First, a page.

Is India’s ambition to phase out coal-based power generation viable

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Is India’s ambition to phase out coal-based power generation viable

  • Recently Finance Minister said India’s transition away from coal as a fuel for power would be hampered by the Russia-Ukraine war.
  • Lowering dependence on coal, and the speed with which country want to get out of it, will now be challenged.

Why is the ‘move away from coal’ so important?

  • The threat of global warming will bring about unprecedented natural calamities.
  • Effective way to keep the danger away is to cut the use of fossil fuels — coal, natural gas and oil.
  • About 80% of the world’s energy requirements are met by these three fuels.
  • Worst culprit of them all is coal, which emits nearly twice as much carbon dioxide as natural gas and about 60% more than oil.
  • Combusting coal also leaves behind partially-burnt carbon particles that feed pollution and trigger respiratory disorders.
  • The consequence of these chemical reactions gains great significance.
  • Power sector in India accounts for 49% of total carbon dioxide emissions, compared with the global average of 41%.

Extent of India’s dependence on coal

  • Till February 2022, installed capacity for coal-based power generation across the country was 2.04 lakh megawatt (MW).
  • This accounts for about 51.5% of power from all sources.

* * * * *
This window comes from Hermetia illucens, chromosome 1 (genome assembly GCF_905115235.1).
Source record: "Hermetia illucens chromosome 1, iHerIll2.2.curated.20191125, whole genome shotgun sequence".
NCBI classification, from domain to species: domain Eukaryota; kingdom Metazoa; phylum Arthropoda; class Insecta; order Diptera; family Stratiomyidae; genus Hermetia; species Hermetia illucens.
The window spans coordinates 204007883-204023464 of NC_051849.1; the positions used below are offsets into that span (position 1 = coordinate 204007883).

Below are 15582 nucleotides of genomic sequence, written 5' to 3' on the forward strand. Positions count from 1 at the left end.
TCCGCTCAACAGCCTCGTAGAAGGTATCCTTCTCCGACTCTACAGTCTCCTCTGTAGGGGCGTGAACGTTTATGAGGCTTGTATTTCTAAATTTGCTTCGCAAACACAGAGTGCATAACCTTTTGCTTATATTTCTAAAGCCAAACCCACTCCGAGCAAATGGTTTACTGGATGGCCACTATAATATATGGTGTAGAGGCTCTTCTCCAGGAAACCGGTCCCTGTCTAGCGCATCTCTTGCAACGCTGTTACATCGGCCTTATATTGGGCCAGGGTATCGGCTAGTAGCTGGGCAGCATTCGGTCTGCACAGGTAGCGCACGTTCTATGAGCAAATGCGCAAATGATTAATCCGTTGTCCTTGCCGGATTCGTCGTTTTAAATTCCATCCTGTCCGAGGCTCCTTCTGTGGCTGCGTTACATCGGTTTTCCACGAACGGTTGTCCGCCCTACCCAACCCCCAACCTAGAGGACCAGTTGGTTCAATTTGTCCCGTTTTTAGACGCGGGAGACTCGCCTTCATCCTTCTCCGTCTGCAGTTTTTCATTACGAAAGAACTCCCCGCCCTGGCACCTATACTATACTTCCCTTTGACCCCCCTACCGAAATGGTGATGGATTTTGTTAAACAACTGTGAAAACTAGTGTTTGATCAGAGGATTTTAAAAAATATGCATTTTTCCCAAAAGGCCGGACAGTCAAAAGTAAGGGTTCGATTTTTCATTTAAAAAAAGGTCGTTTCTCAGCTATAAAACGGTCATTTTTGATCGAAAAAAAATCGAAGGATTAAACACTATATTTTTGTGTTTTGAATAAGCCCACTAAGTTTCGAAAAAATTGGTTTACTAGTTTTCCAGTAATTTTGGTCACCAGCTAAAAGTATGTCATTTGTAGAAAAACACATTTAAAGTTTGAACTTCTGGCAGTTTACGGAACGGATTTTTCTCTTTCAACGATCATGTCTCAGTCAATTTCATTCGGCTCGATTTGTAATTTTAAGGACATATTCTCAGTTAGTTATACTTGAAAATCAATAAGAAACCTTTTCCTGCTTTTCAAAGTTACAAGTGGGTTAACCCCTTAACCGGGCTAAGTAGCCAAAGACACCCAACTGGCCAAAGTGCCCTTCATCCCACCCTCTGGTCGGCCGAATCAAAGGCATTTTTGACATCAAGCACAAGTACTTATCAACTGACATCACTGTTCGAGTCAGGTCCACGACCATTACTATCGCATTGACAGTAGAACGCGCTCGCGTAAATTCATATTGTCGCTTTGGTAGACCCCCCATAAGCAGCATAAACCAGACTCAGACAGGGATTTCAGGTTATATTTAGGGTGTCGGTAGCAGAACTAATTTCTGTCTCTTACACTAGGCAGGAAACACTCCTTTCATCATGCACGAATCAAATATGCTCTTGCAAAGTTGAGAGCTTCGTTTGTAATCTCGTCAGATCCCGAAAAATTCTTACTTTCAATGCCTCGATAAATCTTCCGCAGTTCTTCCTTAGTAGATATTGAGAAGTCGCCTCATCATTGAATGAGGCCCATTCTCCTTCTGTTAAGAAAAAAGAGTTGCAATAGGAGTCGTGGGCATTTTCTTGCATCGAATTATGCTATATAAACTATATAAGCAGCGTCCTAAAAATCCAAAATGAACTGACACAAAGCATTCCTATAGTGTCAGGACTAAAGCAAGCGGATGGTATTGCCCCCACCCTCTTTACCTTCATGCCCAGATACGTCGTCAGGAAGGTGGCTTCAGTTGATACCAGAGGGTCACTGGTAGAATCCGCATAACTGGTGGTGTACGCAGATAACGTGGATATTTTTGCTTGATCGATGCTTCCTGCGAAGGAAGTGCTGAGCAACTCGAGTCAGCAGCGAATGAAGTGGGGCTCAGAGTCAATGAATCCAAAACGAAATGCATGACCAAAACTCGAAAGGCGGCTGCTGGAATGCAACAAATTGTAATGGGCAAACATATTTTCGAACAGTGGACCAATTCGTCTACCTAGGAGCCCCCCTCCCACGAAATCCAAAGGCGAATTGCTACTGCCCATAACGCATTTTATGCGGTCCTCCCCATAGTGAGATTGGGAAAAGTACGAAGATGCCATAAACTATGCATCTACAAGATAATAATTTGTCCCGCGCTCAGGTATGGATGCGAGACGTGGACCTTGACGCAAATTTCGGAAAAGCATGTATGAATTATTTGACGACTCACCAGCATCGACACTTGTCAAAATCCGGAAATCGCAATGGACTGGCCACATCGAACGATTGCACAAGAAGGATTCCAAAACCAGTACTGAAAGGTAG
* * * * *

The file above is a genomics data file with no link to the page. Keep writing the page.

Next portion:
• Natural gas: 25,000 MW of capacity as fuel or a mere 6.3% of all installed capacity.
  • Renewable power accounted for 1.06 lakh MW or 27%.
  • Coal is still inexpensive compared with other sources of energy.
  • IEA’s Coal Report 2021
    • India’s coal consumption will increase at an average annual rate of 3.9% to 1.18 billon tonnes in 2024.
  • It is not easy to shift away from coal overnight.

How has war made India’s move away from coal difficult?

  • Natural gas is seen as transition fuel in India’s plans to move away from coal.
  • International cost of natural gas hass liked in the recent past.
  • Before the war, Government created a committee to ensure that natural gas prices remained stable.
  • While renewable energy sources are cheaper than coal, their ability to generate power consistently is subject to the whims of nature — the wind and the Sun.
  • Coal can give power on demand.
  • Storage technologies are still not mature enough to help renewable energy sources become reliable generators of power.

Is there a coal availability crisis that is exacerbating our problems?

  • Demand returning in economy has caught policymakers off guard.
  • Power Min. recently asked States to stop importing coal and urged States to increase coal imports as the private sector would take till about 2025 to produce significant amounts of coal.
  • Coal India, the country’s largest supplier of the dry fuel is set to import coal for the first time since 2015.
  • Aim: to avoid power outage crisis that India faced in April
  • Central government has asked States to place import tenders on hold with to cut procurement costs using government-to-government channels.